I am currently brainstorming the history and logistics of the dragon species in my urban fantasy story about immortal mythical creatures. The way I currently envision them, dragons have their stereotypical signature hoards of treasure because they essentially use gold like solar panels: the celestial energies of the earth can either be dangerous to a magical creature or be harnessed for magical sustenance depending on their wavelength, which changes depending on what solid or liquid substance it most recently and predominantly passed through. In dragons' cases, they can absorb the planet's energy most effectively when it's recently passed through a large amount of gold.
Furthermore, in my setting, all mythical creatures were once humans who were subject to an extremely rare, spontaneous magical transformation that magically activated them and turned them into their own species, which could then reproduce with humans and override mundane human DNA (incidentally, yes, dragons are capable of shapeshifting back into a human form for this and other purposes). So it stands to reason that the ex-human who became the progenitor of the dragon species already had a hoard of gold while they were human, otherwise they wouldn't last long enough to breed when they became a dragon.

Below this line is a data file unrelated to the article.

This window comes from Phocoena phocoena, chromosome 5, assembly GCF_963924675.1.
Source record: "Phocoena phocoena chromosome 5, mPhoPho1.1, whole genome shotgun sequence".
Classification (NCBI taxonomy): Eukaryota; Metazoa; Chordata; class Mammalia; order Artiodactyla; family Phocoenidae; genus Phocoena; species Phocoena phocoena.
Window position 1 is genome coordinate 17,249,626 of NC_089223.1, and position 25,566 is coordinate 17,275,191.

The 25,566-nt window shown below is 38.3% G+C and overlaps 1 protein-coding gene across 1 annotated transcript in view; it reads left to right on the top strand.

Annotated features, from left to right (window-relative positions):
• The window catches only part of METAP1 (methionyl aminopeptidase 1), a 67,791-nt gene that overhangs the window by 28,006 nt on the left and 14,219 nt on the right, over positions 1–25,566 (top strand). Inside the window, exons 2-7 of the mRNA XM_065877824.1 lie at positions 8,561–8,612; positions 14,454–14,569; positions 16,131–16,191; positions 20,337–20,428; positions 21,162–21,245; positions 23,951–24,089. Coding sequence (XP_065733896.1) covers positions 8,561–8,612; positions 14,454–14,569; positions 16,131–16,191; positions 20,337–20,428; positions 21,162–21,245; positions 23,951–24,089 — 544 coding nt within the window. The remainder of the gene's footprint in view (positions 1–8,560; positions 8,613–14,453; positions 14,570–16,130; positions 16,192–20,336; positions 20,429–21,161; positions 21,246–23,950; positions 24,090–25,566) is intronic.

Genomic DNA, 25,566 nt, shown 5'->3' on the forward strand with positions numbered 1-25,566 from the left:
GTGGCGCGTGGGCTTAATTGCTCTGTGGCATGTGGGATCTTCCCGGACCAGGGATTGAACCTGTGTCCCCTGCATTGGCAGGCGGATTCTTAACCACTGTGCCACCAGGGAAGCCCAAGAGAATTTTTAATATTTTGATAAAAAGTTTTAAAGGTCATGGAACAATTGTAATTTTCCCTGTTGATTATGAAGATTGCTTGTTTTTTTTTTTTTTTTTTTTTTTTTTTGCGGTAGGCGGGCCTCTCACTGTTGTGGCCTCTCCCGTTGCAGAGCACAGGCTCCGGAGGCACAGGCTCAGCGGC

So now I'm wondering what that implies about how old the dragon species could be.
Given what we know about the history of the development of human technology and culture, what is the absolute earliest that a human being could have amassed a pile of golden treasure, big enough for a human to lie down in, that could have become the first dragon hoard?